Ok, so now you’re all wondering who I’m talking about. It doesn’t matter. I’m not going to tell you. I’m just suggesting that before elevating someone above “random man on internet” you look critically at his publicly available bona fides [4] and if possible find credible witnesses. Don’t assume someone is an expert just because they have a podcast, or a website, or some big name guy is shilling for his products.

For example, here’s a big-ish name. Have a look at these photos and ask yourself whether he’s an expert or a clown. I won’t give my own opinion. Is he hiding anything in his, ahem, closet?

Very elite

Literally pushing him away


If you’d like to take advice from me, and pay for the privilege, you’ll definitely enjoy Daygame Infinite. It’s widely believed, by me, to be the best game book ever written

[1] He deserved it, I think. It was no reflection on how much we respect his president.
[2] And, increasingly, other schools of pickup
[3] Or he might be the one public PUA in the whole world who respects privacy too much to ever allow a photo of himself with a hot girl become public
[4] Or lack of them, as a dog that didn’t bark. See The Adventure Of Silver Blaze if you don’t know what that means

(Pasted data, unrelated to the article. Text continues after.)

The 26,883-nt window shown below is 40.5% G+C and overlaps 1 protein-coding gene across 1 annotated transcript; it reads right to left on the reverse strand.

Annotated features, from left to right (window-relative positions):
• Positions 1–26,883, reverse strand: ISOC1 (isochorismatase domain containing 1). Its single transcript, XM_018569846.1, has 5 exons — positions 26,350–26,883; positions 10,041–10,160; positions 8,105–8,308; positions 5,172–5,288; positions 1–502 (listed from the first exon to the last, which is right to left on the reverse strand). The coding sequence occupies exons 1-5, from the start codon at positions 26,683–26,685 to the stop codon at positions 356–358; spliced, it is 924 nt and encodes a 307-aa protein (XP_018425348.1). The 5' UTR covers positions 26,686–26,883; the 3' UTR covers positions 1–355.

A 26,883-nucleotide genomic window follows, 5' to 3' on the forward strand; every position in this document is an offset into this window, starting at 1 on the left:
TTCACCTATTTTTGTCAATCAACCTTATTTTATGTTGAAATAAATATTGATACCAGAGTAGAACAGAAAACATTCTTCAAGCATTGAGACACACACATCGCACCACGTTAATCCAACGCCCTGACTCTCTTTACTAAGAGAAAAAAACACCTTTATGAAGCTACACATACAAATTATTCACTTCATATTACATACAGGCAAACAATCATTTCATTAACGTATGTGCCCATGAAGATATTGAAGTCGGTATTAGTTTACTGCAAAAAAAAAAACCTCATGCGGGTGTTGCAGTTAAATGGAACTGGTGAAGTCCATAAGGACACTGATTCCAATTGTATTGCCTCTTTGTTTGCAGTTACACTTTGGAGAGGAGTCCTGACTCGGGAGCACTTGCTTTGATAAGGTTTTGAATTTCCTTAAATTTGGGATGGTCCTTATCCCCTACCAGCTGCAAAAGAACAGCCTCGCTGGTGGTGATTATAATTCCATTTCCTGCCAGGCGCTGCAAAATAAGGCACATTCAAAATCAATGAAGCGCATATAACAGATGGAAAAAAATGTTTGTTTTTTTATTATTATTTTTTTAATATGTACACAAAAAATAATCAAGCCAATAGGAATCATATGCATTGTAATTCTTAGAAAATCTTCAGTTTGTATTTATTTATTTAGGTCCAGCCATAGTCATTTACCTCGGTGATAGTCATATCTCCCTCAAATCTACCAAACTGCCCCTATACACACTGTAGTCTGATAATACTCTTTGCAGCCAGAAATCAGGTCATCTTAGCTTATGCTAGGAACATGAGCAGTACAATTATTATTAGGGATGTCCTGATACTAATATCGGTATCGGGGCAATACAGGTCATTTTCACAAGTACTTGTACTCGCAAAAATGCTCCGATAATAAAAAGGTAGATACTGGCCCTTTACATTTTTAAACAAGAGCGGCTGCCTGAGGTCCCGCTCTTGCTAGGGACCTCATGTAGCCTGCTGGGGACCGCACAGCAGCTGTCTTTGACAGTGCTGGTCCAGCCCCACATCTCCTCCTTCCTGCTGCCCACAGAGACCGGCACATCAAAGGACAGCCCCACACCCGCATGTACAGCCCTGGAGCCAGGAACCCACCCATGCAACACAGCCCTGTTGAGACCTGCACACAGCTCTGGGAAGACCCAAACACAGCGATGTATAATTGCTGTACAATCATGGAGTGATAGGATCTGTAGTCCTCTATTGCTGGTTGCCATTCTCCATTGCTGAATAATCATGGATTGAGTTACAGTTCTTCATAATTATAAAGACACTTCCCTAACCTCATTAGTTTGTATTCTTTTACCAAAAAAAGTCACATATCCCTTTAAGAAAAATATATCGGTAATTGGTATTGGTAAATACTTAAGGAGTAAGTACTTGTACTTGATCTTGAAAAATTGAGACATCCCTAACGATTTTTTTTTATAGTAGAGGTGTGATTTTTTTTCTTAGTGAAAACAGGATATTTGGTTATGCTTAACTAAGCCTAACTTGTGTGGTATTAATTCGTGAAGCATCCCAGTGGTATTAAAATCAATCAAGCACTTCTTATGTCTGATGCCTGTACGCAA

#22 – SJWs Always Double Down, Vox Day BOOK REVIEW

February 15, 2018

SJWs Always Double Down

I got it in paperback

Oh am I conflicted in reviewing this book!

Let’s just establish a baseline: I absolutely recommend this book. I read it cover-to-cover in one day, and I feel like I got good value for the £12.99 that the paperback version cost me. I read it the day after I read the Nietzsche book and, for the first half of SJWADD at least, I kept thinking “this is much more like real philosophy than that Nietzsche bullshit” [1]. So, in light of the critique I’ll subject certain parts of it to, don’t lose sight of the fact that I like this book.

The reason I’m conflicted is that I respect Vox Day more than any other blogger [2] and many times in the past five years I’ve taken his advice. He’s one of the few writers out there who, should I find myself in disagreement with him, I’ll immediately start worrying that it’s probably me who is wrong [3]. Here’s a few examples of his influence: